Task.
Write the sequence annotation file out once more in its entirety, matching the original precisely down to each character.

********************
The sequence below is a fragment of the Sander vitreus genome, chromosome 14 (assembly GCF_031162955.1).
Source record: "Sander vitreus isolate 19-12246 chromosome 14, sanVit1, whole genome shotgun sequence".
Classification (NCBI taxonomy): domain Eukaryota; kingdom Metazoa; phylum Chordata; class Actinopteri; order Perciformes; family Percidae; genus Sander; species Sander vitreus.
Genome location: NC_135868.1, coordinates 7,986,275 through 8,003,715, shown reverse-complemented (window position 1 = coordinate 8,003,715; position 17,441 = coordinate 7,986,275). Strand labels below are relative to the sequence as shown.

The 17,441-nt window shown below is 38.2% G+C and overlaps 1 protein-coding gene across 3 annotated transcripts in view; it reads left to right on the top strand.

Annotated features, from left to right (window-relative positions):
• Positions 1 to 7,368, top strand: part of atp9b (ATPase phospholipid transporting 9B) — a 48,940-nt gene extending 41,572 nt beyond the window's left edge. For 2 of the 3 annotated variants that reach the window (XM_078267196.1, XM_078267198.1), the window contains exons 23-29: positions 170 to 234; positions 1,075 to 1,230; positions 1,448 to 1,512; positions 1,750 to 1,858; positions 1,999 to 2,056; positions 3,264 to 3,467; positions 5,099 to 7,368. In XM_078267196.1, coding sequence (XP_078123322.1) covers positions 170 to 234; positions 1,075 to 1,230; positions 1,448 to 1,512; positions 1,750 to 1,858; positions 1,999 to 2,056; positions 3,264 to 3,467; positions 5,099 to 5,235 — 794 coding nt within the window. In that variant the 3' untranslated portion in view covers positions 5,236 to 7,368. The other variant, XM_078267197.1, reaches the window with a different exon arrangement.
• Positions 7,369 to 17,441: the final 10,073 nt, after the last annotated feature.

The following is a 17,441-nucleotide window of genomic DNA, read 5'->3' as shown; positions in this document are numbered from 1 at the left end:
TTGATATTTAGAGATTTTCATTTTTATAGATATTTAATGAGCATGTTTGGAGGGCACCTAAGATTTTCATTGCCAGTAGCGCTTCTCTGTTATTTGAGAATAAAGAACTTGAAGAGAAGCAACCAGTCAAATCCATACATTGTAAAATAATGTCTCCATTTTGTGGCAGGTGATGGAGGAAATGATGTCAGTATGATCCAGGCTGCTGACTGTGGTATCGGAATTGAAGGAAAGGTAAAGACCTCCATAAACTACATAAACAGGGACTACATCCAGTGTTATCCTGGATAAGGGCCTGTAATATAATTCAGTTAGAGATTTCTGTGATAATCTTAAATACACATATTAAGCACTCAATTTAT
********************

The sequence below is a fragment of the Sander vitreus genome, chromosome 14 (assembly GCF_031162955.1).
Source record: "Sander vitreus isolate 19-12246 chromosome 14, sanVit1, whole genome shotgun sequence".
Classification (NCBI taxonomy): domain Eukaryota; kingdom Metazoa; phylum Chordata; class Actinopteri; order Perciformes; family Percidae; genus Sander; species Sander vitreus.
Genome location: NC_135868.1, coordinates 7,986,275 through 8,003,715, shown reverse-complemented (window position 1 = coordinate 8,003,715; position 17,441 = coordinate 7,986,275). Strand labels below are relative to the sequence as shown.

The 17,441-nt window shown below is 38.2% G+C and overlaps 1 protein-coding gene across 3 annotated transcripts in view; it reads left to right on the top strand.

Annotated features, from left to right (window-relative positions):
• Positions 1 to 7,368, top strand: part of atp9b (ATPase phospholipid transporting 9B) — a 48,940-nt gene extending 41,572 nt beyond the window's left edge. For 2 of the 3 annotated variants that reach the window (XM_078267196.1, XM_078267198.1), the window contains exons 23-29: positions 170 to 234; positions 1,075 to 1,230; positions 1,448 to 1,512; positions 1,750 to 1,858; positions 1,999 to 2,056; positions 3,264 to 3,467; positions 5,099 to 7,368. In XM_078267196.1, coding sequence (XP_078123322.1) covers positions 170 to 234; positions 1,075 to 1,230; positions 1,448 to 1,512; positions 1,750 to 1,858; positions 1,999 to 2,056; positions 3,264 to 3,467; positions 5,099 to 5,235 — 794 coding nt within the window. In that variant the 3' untranslated portion in view covers positions 5,236 to 7,368. The other variant, XM_078267197.1, reaches the window with a different exon arrangement.
• Positions 7,369 to 17,441: the final 10,073 nt, after the last annotated feature.

The following is a 17,441-nucleotide window of genomic DNA, read 5'->3' as shown; positions in this document are numbered from 1 at the left end:
TTGATATTTAGAGATTTTCATTTTTATAGATATTTAATGAGCATGTTTGGAGGGCACCTAAGATTTTCATTGCCAGTAGCGCTTCTCTGTTATTTGAGAATAAAGAACTTGAAGAGAAGCAACCAGTCAAATCCATACATTGTAAAATAATGTCTCCATTTTGTGGCAGGTGATGGAGGAAATGATGTCAGTATGATCCAGGCTGCTGACTGTGGTATCGGAATTGAAGGAAAGGTAAAGACCTCCATAAACTACATAAACAGGGACTACATCCAGTGTTATCCTGGATAAGGGCCTGTAATATAATTCAGTTAGAGATTTCTGTGATAATCTTAAATACACATATTAAGCACTCAATTTAT